Forum votes to keep Riverside Drive in Waterfront project

Riverside Drive should be kept for vehicles bypassing the city, cyclists and pedestrians, City Vision head Ken Adam told a forum on the proposed Perth Waterfront development.

City Vision had put forward plans to develop the waterfront since 1990 and welcomed the concept but the State Government’s plan was flawed and needed changes, Mr Adam said.

These were to keep Riverside Drive for traffic bypassing the city, cyclists and pedestrians, lower the height of proposed buildings at the waterfront to stop the area being in shadow in winter and to take into account heritage sites and values of the area.

Closing Riverside Drive would shift 10,000 vehicles a day into the Graham Farmer Freeway tunnel, which could cope in the short term but not the medium or long term.

Riverside Drive and the tunnel were the only routes for vehicles bypassing the city.  Riverside Drive carried 26,000 vehicles a day and it was proposed that Riverside Drive would carry 16,000 motor vehicles a day and redirect them on to the roads that ran around the proposed inlet – William Street, Barrack Street and the proposed road immediately behind the inlet.

Riverside Drive could be kept using a low bridge that would still allow for boats to enter the inlet.

Mr Adam said the proposal – Metropolitan Region Scheme Amendment 1203/41 – also  ran counter to the Government’s 2031 Future Directions plan to spend money developing regional centres to take the population pressure off Perth.

City Vision was a think-tank and urban advocacy group focusing on the development of Perth as a capital city, Mr Adam said.

National Trust councillor Max Hipkin said the area had been a place of recreation since the start of European settlement and the Government’s proposal would have very severe heritage impacts.

The Moreton Bay fig trees were at risk of a slow death from salt water incursion from the river in an inlet.

Barrack Square dating from 1907 was at risk of being dominated by high-rise buildings in the proposed plan.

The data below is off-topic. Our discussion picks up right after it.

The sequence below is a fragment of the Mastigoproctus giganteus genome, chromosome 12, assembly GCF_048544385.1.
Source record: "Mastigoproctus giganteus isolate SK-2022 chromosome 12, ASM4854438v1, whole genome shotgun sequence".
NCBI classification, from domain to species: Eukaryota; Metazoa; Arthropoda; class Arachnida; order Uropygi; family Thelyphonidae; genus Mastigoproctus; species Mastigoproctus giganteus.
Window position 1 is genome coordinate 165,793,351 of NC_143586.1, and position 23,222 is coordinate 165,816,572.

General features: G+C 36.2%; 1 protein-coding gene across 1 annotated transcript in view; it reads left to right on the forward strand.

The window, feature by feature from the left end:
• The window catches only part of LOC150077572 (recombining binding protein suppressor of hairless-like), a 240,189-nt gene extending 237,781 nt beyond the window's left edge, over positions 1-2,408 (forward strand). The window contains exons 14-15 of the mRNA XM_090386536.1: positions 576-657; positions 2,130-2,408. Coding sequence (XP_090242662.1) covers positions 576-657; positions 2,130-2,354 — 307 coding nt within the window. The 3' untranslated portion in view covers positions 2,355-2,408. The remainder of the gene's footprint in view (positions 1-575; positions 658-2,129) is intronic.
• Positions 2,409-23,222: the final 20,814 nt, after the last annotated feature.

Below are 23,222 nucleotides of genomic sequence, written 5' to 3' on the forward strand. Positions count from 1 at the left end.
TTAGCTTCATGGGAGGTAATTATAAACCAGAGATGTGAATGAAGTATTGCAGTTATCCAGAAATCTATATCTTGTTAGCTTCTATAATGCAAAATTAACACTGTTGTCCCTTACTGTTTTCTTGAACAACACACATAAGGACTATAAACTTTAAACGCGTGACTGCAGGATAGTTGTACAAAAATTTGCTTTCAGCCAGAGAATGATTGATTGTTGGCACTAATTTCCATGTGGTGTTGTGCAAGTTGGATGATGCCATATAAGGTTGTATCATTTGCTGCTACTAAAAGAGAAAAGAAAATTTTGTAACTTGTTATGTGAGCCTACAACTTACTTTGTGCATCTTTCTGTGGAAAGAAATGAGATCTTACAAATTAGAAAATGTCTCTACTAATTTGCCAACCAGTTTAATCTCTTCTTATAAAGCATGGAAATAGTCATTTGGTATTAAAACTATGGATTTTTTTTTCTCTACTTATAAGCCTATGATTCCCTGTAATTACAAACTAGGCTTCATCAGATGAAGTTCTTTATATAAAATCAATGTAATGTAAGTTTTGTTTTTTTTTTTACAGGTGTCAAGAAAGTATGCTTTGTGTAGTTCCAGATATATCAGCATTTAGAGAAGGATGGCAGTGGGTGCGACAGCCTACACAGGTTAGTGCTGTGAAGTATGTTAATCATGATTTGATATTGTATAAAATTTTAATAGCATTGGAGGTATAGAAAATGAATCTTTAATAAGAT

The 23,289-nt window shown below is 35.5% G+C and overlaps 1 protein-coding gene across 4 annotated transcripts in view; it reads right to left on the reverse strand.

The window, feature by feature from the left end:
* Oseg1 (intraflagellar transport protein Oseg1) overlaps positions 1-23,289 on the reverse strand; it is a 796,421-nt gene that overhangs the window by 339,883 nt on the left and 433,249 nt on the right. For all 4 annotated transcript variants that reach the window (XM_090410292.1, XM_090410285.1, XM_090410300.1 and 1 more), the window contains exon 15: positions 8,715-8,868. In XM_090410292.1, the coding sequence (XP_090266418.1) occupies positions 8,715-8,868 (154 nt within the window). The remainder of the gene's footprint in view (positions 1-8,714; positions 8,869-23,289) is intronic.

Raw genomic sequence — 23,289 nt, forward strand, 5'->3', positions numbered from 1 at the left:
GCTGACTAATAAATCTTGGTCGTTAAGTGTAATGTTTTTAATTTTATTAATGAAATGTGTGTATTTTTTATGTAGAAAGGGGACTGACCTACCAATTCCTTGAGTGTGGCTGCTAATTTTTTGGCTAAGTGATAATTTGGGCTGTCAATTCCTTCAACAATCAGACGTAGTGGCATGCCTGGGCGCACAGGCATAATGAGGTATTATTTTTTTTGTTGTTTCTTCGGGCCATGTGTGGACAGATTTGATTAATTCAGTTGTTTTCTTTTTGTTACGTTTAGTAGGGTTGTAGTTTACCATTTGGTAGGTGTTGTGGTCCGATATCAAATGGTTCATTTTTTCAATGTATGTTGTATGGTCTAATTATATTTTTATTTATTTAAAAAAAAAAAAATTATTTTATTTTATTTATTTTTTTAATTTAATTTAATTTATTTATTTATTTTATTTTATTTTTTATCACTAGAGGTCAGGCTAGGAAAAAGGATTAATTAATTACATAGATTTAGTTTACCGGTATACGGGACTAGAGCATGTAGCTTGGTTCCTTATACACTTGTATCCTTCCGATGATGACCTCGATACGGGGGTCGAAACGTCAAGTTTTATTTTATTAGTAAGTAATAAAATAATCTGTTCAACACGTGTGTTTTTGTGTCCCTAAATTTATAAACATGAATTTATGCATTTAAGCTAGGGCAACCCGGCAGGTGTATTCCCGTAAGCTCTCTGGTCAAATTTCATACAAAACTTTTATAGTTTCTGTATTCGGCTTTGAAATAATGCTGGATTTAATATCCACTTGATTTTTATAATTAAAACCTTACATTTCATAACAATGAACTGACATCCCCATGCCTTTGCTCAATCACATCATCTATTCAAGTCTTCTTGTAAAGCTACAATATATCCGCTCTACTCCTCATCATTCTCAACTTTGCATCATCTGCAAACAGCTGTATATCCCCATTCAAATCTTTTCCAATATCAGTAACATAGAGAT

The Esplanade Kiosk had a high heritage value.

The memorial to architect and World War I soldier Talbot Hobbs was built in 1940 and paid for by public subscription.

The whole project should be moved to the west of the proposed site.

In the discussion period, Bicycle Transport Alliance secretary Robert Hunt said the plan did not make any provision for commuter cyclists heading into the city centre who would have to ride on streets with an estimated 16,000 more vehicles a day diverted around the inlet from Riverside Drive.  The proposed 37-storey international standard hotel would create an enormous amount of extra traffic.

One speaker said the whole plan was an abomination because it would destroy an area unique to Perth that was the envy of other cities around the world.

Other speakers said the prevailing wind off the river would stop the proposed waterfront dining areas, they would have to be sheltered from the wind.

The forum passed three resolutions for changes to the Government’s proposal.

The first, that Riverside Drive should be retained as a continuous through road, was passed 26-8.

The second was that the height and scale of buildings should not be more than three stories at the waterfront graduating up to St Georges Terrace to take into account the need for winter sunshine.  It passed 26-4.

The third, to retain all the heritage places, was passed 21-4.

Mr Adam said submission for public comment closed at 5pm on May 27.  He urged groups and members of the public to make submissions to get the plan changed.

The proposal is on the WA Planning Commission website at:

The commission said submissions must be received by 5pm on Friday 27 May 2011 and should be sent to:

Western Australian Planning Commission
469 Wellington Street
Perth WA 6000

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